Increase in acid concentration leads to increase in the leaching efficiency of
In from LCDs (Silveira, Fuchs, Pinheiro, Tanabe, & Bertuol, 2015). Indium
leaching from LCDs is temperature and pulp density dependent
(Savvilotidou, Hahladakis, & Gidarakos, 2015). Lower the pulp density,
higher is the leaching efficiency from LCDs. Usually, maximum leaching of
In was achieved in higher temperature range (80 C90 C) (Kri
stofov
a,
Rudnik, & Mi
skufov
a, 2017).
4.1.1.2. Cobalt leaching from spent Batteries. Various chemical leaching proc-
esses were reported to leach out Co from spent batteries (Table 3). Since
Co is present as Co(III) in LiCoO
2
, reductive leaching by reductive
CRITICAL REVIEWS IN ENVIRONMENTAL SCIENCE AND TECHNOLOGY 19
Table 3. Different hydrometallurgical approaches proposed for the leaching of critical metals from WEEE.
WEEE type
Metal content
(w/w %) Leachant Optimum conditions Leaching yield Reference
ITO powders In - 71.21% H
2
SO
4
0.75 M H
2
SO
4
, 1:100 solid/
liquid ratio, 90 C,
150 min, and stirring
at 500 rpm.
Maximum 99 %
of In
Li, Liu, Li, Liu, and Zeng (2011)
HCl 1.5 M HCl, 1:100 solid/liquid
ratio, 90 C, 150 min, and
stirring at 500 rpm.
Maximum 98 %
of In
LCD In - 0.02% H
2
SO
4
1.0 M H
2
SO
4
, 1:2 solid/liquid
ratio, 20 C, 24 h, and stir-
ring at 350 rpm.
More than 85% of
In was leached
Yang et al. (2013)
HCl 1.0 M HCl, 1:2 solid/liquid
ratio, 20 C, 24 h, and stir-
ring at 350 rpm.
Maximum 80% of
In was leached
LCD from
mobile phones
In - 0.61% H
2
SO
4
1.0 M H
2
SO
4
, 1:50 solid/
liquid ratio, 90 C, 1 h,
and stirring at 500 rpm.
A maximum of
96.4 wt.% In
Silveira, Fuchs, Pinheiro, Tanabe,
and Bertuol (2015)
LCD
from computers
In - 0.05% HCl HCl:H
2
O (3:2), 1:5 solid/liquid
ratio, 80 C, 1 h, and
under a mild agitation.
Approximately of
60% of
In leached
Savvilotidou, Hahladakis, and
Gidarakos (2015)
Mobile
phone batteries
Co - 30.5% HCl 5 M HCl, 80 C, 1.5:100 solid-
liquid ratio and 60 min
Maximum 84% of
Co was leached
Sakultung, Pruksathorn, and
Hunsom (2007)
Lithium
ion batteries
HCl þH
2
O
2
3 M HCl þ3.5% H
2
O
2
,80
C,
1:20 solid-liquid ratio,
400 rpm and 40 min.
Maximum 79% of
Co was leached
Shuva and Kurny (2013)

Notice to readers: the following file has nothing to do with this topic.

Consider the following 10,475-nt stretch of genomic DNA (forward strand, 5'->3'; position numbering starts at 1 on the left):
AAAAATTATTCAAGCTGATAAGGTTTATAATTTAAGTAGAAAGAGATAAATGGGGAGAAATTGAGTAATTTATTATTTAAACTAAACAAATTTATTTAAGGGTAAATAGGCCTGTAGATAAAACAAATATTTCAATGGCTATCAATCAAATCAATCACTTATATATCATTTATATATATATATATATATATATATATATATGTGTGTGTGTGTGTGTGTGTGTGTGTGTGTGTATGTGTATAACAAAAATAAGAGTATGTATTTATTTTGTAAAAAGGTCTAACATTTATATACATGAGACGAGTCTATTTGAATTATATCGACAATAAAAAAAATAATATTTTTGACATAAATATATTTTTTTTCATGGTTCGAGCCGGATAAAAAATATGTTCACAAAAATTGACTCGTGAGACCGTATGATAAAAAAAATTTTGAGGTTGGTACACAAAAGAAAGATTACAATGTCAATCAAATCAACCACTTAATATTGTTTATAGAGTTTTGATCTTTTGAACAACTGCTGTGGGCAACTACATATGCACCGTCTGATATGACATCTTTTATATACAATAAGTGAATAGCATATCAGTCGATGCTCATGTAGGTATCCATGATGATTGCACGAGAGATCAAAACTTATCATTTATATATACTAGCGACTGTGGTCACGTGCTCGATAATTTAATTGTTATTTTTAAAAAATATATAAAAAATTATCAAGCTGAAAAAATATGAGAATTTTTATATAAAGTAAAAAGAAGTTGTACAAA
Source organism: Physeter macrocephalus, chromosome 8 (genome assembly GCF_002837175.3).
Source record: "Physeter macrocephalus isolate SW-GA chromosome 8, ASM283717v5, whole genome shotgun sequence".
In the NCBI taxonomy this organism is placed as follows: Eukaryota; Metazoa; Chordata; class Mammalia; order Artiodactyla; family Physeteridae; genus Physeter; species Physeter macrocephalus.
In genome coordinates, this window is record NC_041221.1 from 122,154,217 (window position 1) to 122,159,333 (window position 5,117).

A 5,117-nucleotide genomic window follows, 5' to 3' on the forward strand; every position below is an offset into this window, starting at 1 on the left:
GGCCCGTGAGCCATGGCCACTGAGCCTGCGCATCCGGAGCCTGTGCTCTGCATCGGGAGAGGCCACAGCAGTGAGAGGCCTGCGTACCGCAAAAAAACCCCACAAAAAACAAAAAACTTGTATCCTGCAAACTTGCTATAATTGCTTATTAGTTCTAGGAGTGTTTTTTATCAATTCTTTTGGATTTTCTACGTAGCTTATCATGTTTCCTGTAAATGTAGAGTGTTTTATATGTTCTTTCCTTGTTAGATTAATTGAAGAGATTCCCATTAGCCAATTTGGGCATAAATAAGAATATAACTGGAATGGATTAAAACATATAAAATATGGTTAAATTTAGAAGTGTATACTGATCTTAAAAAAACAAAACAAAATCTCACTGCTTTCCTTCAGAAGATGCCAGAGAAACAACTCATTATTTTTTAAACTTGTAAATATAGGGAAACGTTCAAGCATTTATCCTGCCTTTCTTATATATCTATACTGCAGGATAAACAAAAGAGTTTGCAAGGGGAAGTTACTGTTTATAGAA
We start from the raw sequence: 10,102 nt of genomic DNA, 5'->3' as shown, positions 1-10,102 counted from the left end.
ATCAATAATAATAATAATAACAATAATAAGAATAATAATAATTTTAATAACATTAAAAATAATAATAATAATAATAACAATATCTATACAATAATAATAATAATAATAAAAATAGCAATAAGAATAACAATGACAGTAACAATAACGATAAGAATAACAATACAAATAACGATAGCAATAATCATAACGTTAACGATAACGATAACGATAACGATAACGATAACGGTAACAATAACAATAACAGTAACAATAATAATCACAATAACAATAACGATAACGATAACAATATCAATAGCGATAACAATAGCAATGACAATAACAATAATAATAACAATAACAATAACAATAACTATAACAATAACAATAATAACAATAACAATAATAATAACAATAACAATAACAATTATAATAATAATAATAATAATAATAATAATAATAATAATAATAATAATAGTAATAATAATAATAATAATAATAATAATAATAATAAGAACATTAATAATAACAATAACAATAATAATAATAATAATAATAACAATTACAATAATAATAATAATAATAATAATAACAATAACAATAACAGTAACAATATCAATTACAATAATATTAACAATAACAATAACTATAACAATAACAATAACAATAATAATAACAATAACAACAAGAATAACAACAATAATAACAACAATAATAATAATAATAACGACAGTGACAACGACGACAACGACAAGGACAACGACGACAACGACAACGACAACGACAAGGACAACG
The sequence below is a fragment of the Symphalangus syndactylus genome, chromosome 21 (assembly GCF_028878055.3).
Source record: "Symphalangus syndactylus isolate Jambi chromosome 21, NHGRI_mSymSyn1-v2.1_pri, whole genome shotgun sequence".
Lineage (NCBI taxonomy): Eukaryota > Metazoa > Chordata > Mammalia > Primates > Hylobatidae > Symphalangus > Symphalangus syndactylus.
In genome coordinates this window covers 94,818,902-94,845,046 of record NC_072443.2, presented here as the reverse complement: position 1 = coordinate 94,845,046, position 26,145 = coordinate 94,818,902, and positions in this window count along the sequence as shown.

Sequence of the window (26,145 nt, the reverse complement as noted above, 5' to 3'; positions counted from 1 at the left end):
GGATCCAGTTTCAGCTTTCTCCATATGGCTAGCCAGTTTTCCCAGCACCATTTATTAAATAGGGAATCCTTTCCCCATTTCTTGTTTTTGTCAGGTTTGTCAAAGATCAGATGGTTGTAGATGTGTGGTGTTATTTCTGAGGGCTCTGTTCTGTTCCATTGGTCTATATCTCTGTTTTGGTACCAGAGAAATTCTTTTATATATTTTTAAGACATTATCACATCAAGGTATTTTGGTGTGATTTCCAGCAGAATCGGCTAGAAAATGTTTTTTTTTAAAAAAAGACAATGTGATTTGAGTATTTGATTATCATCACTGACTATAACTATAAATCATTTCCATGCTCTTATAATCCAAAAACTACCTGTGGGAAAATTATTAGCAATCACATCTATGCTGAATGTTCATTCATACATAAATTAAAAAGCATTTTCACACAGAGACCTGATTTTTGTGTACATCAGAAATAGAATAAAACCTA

Lithium
ion batteries
Co 33.20% H
2
SO
4
þH
2
O
2
1
st
step - Decomposition
with NH
4
OH to leach Al
and Cu 2
nd
step - 2 M
H
2
SO
4
þ4% H
2
O
2
,70
C,
1:10 solid-liquid ratio,
400 rpm and 60 min.
Maximum 99% of
Co was leached
Nayl, Elkhashab, Badawy, and El-
Khateeb (2014)
Lithium
ion batteries
LiCoO
2
- 27.5% HNO
3
þH
2
O
2
1 M HNO
3
þ1.7 % H
2
O
2
,
1:50 solid to liquid ratio,
400 rpm, 30 min
and 75 C.
More than 95% of
Co was leached
Lee and Rhee (2003)
Lithium
ion batteries
Citric acid þH
2
O
2
4MC
6
H
8
O
7
þ1% H
2
O
2
,
1.5:100 solid to liquid
ratio, 5 h and 90 C.
More than 99% of
Co was leached
Zheng et al. (2016)
(continued)
20 M. SETHURAJAN ET AL.
Table 3. Continued.
WEEE type
Metal content
(w/w %) Leachant Optimum conditions Leaching yield Reference
Lithium
ion batteries
Co - 53.8% Malic acid þH
2
O
2
1.5 M C
4
H
5
O
6
þ2% H
2
O
2
,
1:50 solid to liquid ratio,
40 min and 90 C.
More than 90% of
Co was leached
Li et al. (2010)
Lithium
ion batteries
Co - 35.52% Tartaric
acid þH
2
O
2
2MC
4
H
6
O
6
þ4% H
2
O
2
,
1.7:100 solid to liquid
ratio, 30 min and 70 C.
More than 98% of
Co was leached
He, Sun, Mu, Song, and Yu (2016)
Lithium
ion batteries
Co - 57.94% Succinic
acid þH
2
O
2
1.5 M C
4
H
6
O
4
þ4% H
2
O
2
,
1.5:100 solid to liquid
ratio, 40 min and 90 C.
More than 99% of
Co was leached
Li et al. (2015)
Lithium
ion batteries
Glycine þascorbic
acid
0.5 M C
2
H
5
NO
2
þ0.02
C
6
H
8
O
6
, 1:500 solid to
liquid ratio, 6 h and 80 C.
More than 95% of
Co was leached
Nayaka, Pai, Santhosh, and
Manjanna (2016)
Ga-As
waste scraps
Ga - 48.6% HNO
3
2 M HNO
3
, 500 rpm, 2 h
and 60 C.